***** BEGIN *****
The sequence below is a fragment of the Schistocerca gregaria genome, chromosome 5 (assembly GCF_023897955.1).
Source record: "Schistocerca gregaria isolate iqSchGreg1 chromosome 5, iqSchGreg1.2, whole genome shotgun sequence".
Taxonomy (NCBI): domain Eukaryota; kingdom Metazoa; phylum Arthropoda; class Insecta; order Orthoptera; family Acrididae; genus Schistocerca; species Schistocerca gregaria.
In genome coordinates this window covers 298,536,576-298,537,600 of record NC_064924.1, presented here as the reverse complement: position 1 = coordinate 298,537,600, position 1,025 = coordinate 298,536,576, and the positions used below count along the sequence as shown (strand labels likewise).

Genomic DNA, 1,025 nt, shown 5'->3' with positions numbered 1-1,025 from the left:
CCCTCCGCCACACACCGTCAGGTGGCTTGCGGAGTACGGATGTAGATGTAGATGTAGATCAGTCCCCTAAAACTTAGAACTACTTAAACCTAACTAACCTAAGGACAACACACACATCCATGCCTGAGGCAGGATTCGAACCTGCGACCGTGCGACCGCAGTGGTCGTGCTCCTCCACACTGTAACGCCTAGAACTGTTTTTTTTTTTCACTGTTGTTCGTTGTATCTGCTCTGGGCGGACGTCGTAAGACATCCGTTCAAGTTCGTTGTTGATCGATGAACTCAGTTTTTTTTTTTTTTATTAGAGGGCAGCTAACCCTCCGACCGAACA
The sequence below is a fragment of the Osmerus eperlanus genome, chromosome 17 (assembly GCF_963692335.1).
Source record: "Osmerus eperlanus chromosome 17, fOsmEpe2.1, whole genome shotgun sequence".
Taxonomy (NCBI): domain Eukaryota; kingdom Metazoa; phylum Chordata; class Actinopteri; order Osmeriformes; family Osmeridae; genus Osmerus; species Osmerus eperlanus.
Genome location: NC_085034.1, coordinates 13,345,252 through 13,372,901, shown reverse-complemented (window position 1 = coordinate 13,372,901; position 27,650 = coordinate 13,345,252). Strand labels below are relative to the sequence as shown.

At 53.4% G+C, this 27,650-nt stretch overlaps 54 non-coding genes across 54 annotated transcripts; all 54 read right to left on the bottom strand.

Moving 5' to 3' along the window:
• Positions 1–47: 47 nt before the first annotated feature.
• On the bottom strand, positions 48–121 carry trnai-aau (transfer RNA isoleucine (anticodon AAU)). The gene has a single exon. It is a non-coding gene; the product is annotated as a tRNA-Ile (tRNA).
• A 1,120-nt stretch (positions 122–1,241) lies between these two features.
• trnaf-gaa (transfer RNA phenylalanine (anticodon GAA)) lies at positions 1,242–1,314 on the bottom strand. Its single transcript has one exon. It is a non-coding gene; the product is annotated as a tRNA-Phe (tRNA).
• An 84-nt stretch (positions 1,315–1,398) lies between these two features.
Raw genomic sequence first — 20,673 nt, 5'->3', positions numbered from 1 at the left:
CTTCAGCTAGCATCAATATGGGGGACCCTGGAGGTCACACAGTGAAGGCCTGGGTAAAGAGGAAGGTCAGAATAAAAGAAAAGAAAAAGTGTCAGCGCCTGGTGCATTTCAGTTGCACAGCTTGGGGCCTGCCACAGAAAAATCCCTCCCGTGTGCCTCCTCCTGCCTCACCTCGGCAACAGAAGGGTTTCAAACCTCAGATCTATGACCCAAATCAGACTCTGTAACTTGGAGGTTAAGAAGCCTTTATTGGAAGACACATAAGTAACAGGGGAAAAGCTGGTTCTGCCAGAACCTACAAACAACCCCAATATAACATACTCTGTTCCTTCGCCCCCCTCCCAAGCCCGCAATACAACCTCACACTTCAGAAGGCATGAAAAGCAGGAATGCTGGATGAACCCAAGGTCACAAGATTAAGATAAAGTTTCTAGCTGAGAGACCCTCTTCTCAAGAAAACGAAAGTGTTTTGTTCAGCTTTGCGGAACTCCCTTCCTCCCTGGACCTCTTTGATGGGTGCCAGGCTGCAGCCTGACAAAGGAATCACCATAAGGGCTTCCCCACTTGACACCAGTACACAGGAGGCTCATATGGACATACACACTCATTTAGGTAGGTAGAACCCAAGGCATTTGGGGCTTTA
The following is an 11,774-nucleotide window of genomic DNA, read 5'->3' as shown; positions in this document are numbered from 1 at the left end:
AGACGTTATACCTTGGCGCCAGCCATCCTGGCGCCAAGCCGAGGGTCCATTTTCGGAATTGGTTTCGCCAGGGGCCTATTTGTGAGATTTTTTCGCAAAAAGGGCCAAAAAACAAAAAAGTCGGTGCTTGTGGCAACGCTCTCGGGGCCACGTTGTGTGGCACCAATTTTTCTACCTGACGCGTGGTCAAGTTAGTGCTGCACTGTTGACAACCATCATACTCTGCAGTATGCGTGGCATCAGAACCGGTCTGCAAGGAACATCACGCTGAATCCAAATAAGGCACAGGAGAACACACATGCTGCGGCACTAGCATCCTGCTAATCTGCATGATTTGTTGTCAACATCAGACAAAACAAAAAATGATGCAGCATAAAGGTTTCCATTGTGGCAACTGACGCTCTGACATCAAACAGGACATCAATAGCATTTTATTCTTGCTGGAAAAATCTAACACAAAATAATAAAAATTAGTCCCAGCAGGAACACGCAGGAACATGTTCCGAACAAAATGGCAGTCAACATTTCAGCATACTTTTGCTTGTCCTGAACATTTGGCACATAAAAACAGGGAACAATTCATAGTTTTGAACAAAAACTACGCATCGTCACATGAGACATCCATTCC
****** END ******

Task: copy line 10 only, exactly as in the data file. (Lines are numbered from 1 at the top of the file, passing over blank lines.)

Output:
Genome location: NC_085034.1, coordinates 13,345,252 through 13,372,901, shown reverse-complemented (window position 1 = coordinate 13,372,901; position 27,650 = coordinate 13,345,252). Strand labels below are relative to the sequence as shown.